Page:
All You Need to Know about PCI DSS Compliance
The Payment Card Industry Data Security Standard (PCI DSS) is a set of security requirements that helps organizations protect their payment systems from breaches, fraud, and theft of cardholder data. It resulted from a need to standardize and align the security requirements of the world’s biggest card brands: American Express, Discover, JCB, MasterCard, and Visa. Together, the five companies created the Payment Card Industry Security Standards Council (PCI SSC) tasked with supervising the evolution and development of PCI DSS.
While not legally binding, the PCI Data Security Standard was adopted as a general standard by financial institutions across the world which means that compliance is required for any organization wishing to accept credit or debit card payments, whether in person, over the phone or online.
The latest version of PCI DSS, issued in May 2018, is made up of twelve core compliance requirements and nearly 250 associated security controls. They include both basic security measures such as the use of firewalls, antivirus software, and changing default passwords and more complex ones that involve the development and maintenance of secure networks, systems, and applications.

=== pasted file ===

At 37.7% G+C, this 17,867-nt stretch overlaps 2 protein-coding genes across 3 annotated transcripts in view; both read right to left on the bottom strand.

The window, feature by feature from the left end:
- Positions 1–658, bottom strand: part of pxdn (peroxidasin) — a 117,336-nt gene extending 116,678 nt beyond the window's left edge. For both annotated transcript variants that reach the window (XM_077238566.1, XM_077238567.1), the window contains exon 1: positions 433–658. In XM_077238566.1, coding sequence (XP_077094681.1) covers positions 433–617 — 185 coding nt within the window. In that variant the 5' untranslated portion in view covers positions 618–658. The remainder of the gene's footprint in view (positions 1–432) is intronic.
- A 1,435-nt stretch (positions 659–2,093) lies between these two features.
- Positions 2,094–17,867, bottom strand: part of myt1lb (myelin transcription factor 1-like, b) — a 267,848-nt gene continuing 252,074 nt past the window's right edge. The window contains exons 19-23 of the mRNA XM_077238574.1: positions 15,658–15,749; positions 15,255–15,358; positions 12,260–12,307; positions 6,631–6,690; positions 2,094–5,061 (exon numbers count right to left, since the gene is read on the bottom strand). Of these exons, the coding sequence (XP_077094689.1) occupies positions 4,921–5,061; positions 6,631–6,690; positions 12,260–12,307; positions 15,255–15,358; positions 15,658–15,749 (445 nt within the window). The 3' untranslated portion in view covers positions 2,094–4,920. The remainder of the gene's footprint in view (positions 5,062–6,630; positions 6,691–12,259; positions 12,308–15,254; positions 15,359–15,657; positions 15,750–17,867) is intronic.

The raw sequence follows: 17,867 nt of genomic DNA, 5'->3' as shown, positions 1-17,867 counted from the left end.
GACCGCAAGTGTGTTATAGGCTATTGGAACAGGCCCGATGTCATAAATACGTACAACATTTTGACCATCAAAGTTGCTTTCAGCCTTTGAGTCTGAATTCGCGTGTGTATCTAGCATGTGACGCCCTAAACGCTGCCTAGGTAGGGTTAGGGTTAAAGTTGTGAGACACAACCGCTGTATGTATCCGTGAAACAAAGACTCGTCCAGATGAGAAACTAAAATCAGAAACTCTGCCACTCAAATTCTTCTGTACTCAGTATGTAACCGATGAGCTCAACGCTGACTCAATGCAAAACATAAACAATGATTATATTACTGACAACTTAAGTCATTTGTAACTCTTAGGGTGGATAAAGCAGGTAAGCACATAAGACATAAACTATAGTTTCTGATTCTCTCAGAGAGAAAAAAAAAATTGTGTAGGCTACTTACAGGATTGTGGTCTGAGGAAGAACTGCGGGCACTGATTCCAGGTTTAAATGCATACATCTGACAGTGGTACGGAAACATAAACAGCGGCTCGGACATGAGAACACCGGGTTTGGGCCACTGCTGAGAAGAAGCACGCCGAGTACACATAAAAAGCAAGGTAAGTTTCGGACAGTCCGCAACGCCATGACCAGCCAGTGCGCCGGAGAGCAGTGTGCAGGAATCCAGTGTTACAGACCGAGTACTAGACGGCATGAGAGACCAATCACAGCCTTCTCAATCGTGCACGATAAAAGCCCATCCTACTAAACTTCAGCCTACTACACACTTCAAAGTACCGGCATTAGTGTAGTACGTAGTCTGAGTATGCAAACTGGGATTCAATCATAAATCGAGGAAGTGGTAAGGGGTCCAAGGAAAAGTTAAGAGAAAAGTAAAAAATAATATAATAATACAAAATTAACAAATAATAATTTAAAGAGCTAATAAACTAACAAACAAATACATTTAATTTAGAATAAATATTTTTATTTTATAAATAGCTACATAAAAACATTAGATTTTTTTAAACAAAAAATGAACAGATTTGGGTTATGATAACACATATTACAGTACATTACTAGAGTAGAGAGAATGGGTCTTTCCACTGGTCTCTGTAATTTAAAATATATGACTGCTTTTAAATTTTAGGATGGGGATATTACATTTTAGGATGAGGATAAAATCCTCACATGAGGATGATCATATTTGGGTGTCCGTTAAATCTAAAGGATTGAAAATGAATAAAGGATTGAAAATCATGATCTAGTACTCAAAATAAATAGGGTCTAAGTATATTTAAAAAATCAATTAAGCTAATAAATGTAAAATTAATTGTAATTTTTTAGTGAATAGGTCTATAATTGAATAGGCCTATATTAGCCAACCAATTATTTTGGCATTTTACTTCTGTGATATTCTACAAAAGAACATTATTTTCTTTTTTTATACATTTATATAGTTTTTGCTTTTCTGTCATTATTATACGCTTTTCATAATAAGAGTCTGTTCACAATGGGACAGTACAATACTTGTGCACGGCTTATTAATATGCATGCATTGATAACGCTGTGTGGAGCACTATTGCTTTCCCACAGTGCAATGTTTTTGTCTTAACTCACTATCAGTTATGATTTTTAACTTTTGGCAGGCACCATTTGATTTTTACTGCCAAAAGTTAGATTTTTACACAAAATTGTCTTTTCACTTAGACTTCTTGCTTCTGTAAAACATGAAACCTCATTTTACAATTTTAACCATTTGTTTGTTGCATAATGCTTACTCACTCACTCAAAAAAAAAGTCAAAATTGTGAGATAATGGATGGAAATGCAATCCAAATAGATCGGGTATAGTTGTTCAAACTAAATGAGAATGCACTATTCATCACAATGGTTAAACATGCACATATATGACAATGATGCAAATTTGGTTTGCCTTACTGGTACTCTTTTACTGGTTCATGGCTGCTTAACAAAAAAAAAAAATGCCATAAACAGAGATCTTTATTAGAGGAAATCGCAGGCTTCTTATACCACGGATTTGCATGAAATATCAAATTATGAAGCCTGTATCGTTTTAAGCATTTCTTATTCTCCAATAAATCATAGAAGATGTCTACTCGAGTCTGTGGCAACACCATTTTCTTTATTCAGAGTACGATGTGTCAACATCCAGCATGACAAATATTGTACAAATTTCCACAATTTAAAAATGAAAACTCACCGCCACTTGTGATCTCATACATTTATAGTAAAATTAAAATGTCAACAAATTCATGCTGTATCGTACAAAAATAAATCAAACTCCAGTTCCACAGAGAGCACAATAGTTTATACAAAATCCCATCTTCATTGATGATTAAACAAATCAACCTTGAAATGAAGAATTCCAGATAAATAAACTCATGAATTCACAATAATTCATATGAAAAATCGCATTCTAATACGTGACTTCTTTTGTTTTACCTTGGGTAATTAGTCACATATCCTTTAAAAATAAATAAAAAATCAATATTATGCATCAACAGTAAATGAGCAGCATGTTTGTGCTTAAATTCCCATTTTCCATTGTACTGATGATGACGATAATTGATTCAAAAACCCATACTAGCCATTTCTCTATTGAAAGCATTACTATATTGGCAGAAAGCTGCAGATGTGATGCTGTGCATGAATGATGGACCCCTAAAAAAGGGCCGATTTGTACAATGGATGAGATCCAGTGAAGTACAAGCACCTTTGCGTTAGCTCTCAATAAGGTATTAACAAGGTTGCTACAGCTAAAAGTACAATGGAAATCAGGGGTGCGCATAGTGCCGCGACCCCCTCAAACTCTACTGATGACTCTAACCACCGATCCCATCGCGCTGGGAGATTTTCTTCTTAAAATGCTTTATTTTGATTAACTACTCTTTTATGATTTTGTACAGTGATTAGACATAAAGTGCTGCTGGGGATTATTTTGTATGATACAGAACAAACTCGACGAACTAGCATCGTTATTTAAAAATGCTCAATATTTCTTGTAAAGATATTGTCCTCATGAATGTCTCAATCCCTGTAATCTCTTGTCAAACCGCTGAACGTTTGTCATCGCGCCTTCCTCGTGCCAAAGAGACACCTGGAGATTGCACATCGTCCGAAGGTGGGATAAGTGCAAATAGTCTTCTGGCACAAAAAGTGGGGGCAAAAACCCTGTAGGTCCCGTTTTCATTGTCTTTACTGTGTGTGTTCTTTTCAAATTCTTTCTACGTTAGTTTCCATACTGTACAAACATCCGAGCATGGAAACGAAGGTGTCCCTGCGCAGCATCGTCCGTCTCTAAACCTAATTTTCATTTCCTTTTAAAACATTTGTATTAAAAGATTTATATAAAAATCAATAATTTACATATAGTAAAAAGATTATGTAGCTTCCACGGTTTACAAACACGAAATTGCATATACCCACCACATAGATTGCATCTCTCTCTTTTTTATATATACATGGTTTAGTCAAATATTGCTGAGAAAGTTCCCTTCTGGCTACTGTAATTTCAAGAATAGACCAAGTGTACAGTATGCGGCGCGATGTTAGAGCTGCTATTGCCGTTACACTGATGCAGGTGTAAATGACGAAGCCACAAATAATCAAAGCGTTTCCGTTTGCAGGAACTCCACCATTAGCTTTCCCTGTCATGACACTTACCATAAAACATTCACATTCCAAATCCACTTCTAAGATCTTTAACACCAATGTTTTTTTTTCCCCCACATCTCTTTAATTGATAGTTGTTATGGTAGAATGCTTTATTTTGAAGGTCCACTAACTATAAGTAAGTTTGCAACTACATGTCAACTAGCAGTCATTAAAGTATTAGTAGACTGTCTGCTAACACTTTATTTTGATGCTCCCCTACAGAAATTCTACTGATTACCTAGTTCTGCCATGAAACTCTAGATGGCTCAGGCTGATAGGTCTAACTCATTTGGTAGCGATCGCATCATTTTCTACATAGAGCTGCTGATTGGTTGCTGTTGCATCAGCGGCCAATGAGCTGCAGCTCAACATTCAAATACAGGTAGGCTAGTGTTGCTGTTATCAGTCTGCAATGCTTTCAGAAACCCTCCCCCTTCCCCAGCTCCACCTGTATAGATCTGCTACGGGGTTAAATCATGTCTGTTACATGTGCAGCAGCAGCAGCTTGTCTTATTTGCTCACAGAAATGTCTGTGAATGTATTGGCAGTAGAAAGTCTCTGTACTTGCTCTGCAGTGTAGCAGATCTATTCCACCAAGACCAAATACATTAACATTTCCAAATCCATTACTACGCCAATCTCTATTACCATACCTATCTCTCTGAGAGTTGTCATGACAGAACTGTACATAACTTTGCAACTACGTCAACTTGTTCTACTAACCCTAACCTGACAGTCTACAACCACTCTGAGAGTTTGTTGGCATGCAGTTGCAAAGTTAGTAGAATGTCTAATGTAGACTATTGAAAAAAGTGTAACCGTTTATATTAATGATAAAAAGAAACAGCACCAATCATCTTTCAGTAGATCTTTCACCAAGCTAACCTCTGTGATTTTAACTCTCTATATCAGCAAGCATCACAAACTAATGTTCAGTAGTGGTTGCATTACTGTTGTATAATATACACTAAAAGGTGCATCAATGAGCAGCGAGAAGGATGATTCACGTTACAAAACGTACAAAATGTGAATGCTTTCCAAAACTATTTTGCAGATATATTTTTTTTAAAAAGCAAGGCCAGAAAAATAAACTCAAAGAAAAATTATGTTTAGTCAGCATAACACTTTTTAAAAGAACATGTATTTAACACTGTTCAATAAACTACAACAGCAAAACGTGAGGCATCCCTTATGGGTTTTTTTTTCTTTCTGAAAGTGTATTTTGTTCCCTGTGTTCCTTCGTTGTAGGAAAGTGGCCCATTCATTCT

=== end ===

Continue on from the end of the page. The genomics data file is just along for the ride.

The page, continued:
Who does PCI DSS apply to?
PCI DSS applies to all entities involved in card payment processing, including merchants, processors, acquirers, issuers, and service providers. Organizations that store, process or transmit card information and/or sensitive authentication data also fall under its incidence.
Organizations that outsource their operations to third-party payment processors are responsible for ensuring that credit card data continues to be protected and third parties are PCI DSS compliant.
What type of data does PCI DSS protect?
PCI DSS protects two categories of data: cardholder information and sensitive authentication data. Cardholder data refers to information such as primary account numbers, cardholder name, card expiration date, and service code. Sensitive authentication data meanwhile includes full track data (magnetic-stripe data or equivalent on a chip), PINs and PIN blocks, and card verification values (CAV2/CVC2/CVV2/CID).
Storing cardholder data
Under PCI DSS requirement 3.2, any data that falls under the sensitive authentication data category cannot be stored, even if encrypted. All sensitive authentication data received should be rendered unrecoverable as soon as the authorization process is complete.
Primary account numbers can be stored but must be made unreadable everywhere, including on portable digital media, in backup files and logs. The PCI Security Standards Council recommends key-based encryption, index tokens and pads, one-way hashes, and truncation to achieve unreadability.